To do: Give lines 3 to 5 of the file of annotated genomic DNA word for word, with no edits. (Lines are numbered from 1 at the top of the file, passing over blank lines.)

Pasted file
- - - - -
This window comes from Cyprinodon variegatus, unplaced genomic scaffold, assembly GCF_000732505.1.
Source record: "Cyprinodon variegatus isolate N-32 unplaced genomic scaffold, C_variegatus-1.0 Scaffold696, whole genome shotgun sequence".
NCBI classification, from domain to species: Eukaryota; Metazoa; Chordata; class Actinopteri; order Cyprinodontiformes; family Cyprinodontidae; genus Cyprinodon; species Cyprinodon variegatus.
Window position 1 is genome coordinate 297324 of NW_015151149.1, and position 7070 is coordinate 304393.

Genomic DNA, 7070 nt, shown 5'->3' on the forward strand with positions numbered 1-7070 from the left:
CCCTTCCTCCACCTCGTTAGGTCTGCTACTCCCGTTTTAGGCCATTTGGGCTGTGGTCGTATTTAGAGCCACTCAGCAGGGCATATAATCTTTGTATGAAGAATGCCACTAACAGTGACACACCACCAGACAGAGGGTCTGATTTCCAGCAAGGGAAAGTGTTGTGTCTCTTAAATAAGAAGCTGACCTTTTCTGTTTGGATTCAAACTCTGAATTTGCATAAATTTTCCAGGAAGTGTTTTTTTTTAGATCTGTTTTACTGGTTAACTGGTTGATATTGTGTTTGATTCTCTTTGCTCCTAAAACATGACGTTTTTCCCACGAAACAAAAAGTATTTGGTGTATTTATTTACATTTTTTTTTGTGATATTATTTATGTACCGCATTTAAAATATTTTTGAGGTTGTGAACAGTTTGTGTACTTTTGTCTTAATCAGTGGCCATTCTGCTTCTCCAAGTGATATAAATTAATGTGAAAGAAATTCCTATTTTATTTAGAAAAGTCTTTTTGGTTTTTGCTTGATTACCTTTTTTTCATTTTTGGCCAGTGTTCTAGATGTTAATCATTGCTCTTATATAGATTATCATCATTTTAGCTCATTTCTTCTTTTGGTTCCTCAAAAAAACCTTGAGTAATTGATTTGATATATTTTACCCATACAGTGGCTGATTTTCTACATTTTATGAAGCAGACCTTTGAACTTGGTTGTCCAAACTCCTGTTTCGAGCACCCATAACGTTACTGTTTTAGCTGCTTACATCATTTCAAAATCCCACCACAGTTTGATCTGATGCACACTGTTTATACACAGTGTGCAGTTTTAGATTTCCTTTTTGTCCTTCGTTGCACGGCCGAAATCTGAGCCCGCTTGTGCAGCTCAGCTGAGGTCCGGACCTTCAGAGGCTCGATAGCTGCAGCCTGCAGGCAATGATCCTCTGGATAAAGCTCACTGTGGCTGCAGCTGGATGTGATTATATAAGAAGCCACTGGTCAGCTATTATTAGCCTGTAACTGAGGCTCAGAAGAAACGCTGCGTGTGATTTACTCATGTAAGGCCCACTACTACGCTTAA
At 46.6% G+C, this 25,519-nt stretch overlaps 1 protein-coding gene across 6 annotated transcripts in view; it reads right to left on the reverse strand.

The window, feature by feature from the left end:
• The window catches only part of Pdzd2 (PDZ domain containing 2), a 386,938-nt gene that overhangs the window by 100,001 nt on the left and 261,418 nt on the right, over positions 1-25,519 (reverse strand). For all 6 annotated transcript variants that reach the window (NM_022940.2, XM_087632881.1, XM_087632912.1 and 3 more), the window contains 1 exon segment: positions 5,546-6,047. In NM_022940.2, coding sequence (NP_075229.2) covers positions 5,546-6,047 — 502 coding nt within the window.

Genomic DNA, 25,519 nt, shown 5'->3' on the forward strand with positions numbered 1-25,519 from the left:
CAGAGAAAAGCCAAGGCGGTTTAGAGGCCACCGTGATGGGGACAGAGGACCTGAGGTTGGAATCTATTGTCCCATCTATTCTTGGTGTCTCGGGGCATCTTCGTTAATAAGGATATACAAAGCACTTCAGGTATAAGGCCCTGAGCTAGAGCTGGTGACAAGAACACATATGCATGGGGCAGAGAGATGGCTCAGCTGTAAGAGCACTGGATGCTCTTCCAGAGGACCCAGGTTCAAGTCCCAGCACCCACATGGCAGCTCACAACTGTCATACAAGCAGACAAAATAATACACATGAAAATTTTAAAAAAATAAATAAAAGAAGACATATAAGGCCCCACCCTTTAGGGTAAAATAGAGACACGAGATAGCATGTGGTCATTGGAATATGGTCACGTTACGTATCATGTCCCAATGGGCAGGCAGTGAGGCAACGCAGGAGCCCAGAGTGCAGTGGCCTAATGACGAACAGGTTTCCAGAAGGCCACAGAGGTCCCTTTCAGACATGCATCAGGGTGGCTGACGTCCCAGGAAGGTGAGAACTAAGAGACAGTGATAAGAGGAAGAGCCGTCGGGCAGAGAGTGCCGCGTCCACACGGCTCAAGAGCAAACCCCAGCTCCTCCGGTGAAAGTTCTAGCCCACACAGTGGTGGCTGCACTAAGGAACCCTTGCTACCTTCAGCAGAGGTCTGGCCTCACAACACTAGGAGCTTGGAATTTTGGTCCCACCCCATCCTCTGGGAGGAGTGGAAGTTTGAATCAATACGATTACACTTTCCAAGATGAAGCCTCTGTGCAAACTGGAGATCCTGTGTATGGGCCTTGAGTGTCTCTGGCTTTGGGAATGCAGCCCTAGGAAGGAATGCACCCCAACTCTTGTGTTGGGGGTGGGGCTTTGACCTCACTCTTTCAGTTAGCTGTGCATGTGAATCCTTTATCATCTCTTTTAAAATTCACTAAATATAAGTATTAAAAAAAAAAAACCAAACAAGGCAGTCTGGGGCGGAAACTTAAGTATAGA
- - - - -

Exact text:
NCBI classification, from domain to species: Eukaryota; Metazoa; Chordata; class Actinopteri; order Cyprinodontiformes; family Cyprinodontidae; genus Cyprinodon; species Cyprinodon variegatus.
Window position 1 is genome coordinate 297324 of NW_015151149.1, and position 7070 is coordinate 304393.

Genomic DNA, 7070 nt, shown 5'->3' on the forward strand with positions numbered 1-7070 from the left: